little expansion port on the bottom? How about the SNES one? Or the Saturn
one? The point being, a port doesn't mean much. If you don't want to add all
kinds of extra junk to your system, you wont have to!
>The Sega expansion
>connector is more flexible than PCMCIA and far less costly due to larger
>packaging. The to be released Zip drive adds USB to the DC, as well as huge
>amounts of storage space.
"to be released"? Is it announced? What is the release date? What is the
launch cost? Also...I thought you didn't want a USB port?
> PS2: 128-bit "Emotion Engine*", 294.912 MHz (300MIPs, 6.2GFLOPS), 32-bit
>MIPS R4K/IOP (50MIPs)
> DC: 128-bit Hitachi SH4 200MHz (360MIPS, 1.4GFLOPS)
<snerp massive numbers game>
> As you can see, the PS main CPU has to do everything except the final
>rendering. This means that the SH4 is freed up to do other tasks, while the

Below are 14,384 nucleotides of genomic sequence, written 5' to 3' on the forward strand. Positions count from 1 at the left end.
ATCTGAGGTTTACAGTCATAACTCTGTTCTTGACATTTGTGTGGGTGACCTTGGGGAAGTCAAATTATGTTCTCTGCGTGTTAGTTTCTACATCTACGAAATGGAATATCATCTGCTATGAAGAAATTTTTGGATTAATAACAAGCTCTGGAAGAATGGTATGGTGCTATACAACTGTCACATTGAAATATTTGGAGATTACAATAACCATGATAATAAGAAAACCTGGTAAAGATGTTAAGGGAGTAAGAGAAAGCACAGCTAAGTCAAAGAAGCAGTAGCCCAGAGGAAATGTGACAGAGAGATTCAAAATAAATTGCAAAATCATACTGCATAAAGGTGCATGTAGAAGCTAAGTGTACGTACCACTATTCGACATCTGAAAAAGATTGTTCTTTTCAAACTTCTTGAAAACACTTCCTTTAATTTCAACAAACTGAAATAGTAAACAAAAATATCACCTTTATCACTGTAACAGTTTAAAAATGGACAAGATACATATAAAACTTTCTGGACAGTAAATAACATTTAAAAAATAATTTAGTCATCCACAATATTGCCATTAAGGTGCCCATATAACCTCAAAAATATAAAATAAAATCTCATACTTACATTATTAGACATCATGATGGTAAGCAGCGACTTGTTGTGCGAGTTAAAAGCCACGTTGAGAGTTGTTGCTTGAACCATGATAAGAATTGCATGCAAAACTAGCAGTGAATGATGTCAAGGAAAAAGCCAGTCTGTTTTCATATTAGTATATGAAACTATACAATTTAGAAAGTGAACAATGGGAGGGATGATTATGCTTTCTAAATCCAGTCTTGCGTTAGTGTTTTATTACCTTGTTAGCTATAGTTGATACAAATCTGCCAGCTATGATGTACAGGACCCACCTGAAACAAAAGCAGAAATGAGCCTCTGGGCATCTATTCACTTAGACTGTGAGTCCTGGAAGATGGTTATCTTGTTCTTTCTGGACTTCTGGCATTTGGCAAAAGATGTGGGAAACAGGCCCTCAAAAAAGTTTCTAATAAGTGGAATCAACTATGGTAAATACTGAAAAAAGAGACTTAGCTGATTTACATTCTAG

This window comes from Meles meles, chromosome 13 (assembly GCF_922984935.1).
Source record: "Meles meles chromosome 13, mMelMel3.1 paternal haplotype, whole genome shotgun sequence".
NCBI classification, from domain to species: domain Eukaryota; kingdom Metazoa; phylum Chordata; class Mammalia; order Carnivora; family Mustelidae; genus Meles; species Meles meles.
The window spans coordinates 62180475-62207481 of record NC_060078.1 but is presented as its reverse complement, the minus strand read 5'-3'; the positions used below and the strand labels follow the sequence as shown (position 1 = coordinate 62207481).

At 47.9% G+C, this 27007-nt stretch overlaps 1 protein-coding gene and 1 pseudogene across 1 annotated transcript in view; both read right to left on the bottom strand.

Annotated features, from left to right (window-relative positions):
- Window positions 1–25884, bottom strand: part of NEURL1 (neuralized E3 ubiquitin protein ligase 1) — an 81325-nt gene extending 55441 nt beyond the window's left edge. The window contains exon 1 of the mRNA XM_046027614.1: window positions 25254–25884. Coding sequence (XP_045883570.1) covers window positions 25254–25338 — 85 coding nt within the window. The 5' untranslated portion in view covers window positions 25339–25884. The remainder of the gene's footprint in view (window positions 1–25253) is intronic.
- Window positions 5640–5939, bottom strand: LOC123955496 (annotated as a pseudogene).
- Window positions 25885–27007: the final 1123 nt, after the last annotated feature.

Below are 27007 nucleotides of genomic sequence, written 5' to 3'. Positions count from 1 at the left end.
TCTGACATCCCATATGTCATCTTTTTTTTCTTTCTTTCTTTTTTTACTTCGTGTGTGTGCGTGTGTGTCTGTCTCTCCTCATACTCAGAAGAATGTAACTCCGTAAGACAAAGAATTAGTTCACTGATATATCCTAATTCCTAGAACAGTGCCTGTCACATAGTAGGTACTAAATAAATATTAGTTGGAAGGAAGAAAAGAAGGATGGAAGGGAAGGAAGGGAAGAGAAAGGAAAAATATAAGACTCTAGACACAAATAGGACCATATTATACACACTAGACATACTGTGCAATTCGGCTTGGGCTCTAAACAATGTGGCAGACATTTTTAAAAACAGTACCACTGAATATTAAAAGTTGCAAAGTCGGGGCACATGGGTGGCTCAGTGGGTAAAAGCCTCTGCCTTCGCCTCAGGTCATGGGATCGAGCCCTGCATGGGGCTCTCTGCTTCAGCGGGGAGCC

>EE spends a lot of it's time handling 3D geometry.
IMO numbers don't add up to a hill of beans. I have a DC now, and it looks
great. When PSX2 is actually out, we'll be able to see what the system can do,
until then its all numbers and speculation, neither of which has much to do
with the grahics during game play.
> PS2: 24x CD-ROM/4x DVD
> DC: 12x CD-ROM
> Note: PS2 wins here, being twice as fast as the DC. Keep in mind though,
>that on PC's, CD's rarely have the opportunity to achieve 24x, let alone
>12x. The DC's CD as 12x is fast enough to make load times very small (Sonic
>Adventure levels load in about 1-2 seconds), to the PS would reduce it to
>about 1/2 to 1 second for similar amounts of data. In DVD mode, the transfer